In a still further embodiment of the present invention, an electrosurgical tool for use with an electrical power source and a suction source includes a body forming a handle for a user and an airflow vent extending rearwardly from an open front end of the body and having an outlet connectable to the suction source. The tool has an elongate vent tube for evacuating smoke or debris from a surgical site, this tube having a front end and outlet opening into the airflow vent. The vent tube is slidably mounted in the airflow vent for longitudinal movement and has a front section projecting forwards from the front end of the body. The length of the front section is manually adjustable by a user of the tool. An elongate electrode device for performing a surgical operation is mounted in the vent tube and slidable therein in the longitudinal direction relative to both the vent tube and the body. The electrode device in use projects from the front end of the vent tube and is operatively connected to the power source. This electrosurgical tool is characterized in that the front end of the vent tube is open and a separate metal connector is mounted on a rear section of the electrical device and has a bent metal conducting tongue extending from an end thereof. An elongate metal conducting member is mounted within the vent tube and extends longitudinally therein. The bent tongue slidingly engages the elongate conducting member. A further elongate metal conductor operatively engages the metal conducting member and is adapted to provide an electrical connection between the electrical conducting member and the power source. The tool also has a slide restricting mechanism for limiting sliding movement of the electrode device in a longitudinal direction relative to the vent tube and the body. The slide restricting mechanism acts to restrict movement of the electrode device unless sufficient force is applied to the vent tube in the longitudinal direction.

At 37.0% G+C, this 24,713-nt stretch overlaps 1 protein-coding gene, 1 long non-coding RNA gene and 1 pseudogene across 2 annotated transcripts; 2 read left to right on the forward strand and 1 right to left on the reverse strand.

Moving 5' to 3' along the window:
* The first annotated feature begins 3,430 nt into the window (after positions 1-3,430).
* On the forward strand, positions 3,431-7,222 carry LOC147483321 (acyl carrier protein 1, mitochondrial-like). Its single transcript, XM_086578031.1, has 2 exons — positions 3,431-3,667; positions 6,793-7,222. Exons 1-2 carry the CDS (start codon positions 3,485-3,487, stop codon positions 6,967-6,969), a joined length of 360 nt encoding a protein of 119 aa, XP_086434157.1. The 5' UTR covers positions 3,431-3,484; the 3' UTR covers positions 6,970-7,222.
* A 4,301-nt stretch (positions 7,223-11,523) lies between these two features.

In a particular embodiment, the slide restricting mechanism is an electrode support member mounted on a rear section of the electrode and slidable therewith. This support member has radially projecting arms which engage an interior surface of the vent tube in a manner causing a friction fit.